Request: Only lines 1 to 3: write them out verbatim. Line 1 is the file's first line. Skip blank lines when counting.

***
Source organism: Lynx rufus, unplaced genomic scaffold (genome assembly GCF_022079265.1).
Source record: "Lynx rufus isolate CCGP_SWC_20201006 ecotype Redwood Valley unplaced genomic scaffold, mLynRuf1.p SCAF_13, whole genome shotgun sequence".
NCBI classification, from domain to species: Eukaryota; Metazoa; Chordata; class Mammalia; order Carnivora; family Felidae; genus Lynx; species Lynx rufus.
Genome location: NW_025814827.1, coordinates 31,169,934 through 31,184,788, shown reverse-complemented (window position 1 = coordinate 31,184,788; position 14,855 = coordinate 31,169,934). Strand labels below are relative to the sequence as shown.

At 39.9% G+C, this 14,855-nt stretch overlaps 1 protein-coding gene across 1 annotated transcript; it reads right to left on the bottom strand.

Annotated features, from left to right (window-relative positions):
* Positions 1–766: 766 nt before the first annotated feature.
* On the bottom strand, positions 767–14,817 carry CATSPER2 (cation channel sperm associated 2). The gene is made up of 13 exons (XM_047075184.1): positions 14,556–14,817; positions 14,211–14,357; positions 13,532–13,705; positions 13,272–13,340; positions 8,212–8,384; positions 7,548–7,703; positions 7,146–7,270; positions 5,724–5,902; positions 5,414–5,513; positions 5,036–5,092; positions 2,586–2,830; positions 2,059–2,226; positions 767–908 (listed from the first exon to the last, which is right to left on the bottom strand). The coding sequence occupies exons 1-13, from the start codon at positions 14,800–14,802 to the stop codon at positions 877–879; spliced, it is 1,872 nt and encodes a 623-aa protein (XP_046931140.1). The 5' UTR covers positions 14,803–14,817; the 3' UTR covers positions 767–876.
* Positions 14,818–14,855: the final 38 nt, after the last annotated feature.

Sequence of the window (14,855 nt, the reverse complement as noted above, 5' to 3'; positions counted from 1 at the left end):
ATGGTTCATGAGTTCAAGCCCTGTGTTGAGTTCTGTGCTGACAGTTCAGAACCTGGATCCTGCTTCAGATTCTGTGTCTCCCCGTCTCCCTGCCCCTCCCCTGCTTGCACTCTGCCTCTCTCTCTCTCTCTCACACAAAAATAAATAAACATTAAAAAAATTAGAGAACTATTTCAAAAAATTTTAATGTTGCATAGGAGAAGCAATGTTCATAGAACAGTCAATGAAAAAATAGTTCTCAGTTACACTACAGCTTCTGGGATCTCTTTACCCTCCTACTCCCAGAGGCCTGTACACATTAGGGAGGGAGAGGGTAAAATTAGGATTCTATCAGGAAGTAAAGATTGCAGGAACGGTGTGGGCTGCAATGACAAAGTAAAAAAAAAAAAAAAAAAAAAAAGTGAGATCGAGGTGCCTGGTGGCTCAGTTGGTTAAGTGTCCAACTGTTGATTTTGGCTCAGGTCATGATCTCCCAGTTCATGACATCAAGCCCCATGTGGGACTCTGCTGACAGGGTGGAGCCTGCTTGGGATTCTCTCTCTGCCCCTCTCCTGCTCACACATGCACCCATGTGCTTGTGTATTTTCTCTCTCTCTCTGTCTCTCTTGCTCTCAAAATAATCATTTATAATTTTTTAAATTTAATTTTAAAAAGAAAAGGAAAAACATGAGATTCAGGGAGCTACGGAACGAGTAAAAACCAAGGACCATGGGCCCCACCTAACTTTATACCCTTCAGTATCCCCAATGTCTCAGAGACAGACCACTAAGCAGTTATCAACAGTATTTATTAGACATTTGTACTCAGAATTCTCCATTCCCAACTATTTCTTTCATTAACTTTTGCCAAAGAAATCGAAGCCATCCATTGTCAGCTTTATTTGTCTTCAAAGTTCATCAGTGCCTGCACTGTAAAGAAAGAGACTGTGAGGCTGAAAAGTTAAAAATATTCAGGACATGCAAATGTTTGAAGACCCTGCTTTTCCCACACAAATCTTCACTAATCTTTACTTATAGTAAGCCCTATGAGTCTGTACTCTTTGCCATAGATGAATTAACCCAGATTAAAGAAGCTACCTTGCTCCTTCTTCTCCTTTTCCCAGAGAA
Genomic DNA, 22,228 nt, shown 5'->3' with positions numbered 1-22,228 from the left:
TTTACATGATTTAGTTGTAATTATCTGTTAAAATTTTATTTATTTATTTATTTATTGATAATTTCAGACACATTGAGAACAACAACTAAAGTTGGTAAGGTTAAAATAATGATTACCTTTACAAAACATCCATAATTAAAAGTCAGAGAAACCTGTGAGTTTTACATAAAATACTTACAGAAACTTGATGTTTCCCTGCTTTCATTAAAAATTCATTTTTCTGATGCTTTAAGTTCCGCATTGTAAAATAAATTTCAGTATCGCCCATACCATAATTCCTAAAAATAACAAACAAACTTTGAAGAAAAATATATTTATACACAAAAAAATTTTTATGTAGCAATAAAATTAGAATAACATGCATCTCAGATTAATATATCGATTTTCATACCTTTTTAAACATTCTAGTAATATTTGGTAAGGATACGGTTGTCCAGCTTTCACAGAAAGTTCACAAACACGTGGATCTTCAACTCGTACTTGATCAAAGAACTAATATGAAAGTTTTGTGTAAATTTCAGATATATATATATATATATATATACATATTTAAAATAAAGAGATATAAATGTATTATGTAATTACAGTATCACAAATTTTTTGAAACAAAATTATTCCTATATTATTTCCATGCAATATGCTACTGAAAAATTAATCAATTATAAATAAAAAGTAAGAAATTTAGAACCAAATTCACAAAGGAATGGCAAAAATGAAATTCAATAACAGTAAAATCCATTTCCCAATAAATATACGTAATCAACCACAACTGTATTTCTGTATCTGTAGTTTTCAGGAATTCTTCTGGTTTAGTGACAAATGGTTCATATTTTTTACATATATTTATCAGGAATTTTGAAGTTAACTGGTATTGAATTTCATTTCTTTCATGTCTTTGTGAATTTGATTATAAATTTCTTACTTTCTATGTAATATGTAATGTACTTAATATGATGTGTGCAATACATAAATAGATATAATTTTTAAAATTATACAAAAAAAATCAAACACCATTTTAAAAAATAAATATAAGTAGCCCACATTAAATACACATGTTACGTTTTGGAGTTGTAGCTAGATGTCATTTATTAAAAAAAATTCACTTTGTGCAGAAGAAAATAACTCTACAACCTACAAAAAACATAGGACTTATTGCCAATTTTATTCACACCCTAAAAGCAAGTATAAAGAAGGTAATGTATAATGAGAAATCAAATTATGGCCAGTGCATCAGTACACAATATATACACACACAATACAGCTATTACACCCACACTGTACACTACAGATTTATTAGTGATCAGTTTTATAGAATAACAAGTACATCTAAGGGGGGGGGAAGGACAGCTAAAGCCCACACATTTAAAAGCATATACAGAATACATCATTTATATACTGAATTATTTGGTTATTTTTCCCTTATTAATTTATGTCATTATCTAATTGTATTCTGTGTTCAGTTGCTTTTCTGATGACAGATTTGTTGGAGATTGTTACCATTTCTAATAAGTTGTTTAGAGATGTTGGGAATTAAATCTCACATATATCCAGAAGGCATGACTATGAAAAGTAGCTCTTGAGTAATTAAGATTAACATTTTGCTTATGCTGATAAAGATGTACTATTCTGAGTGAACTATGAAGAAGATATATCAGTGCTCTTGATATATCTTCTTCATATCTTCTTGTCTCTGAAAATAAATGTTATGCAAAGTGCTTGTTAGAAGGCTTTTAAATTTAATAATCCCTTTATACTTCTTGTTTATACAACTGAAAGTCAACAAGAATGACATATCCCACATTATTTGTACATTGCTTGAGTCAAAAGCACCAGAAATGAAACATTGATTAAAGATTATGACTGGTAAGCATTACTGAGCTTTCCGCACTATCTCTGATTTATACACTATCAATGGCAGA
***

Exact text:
Source organism: Lynx rufus, unplaced genomic scaffold (genome assembly GCF_022079265.1).
Source record: "Lynx rufus isolate CCGP_SWC_20201006 ecotype Redwood Valley unplaced genomic scaffold, mLynRuf1.p SCAF_13, whole genome shotgun sequence".
NCBI classification, from domain to species: Eukaryota; Metazoa; Chordata; class Mammalia; order Carnivora; family Felidae; genus Lynx; species Lynx rufus.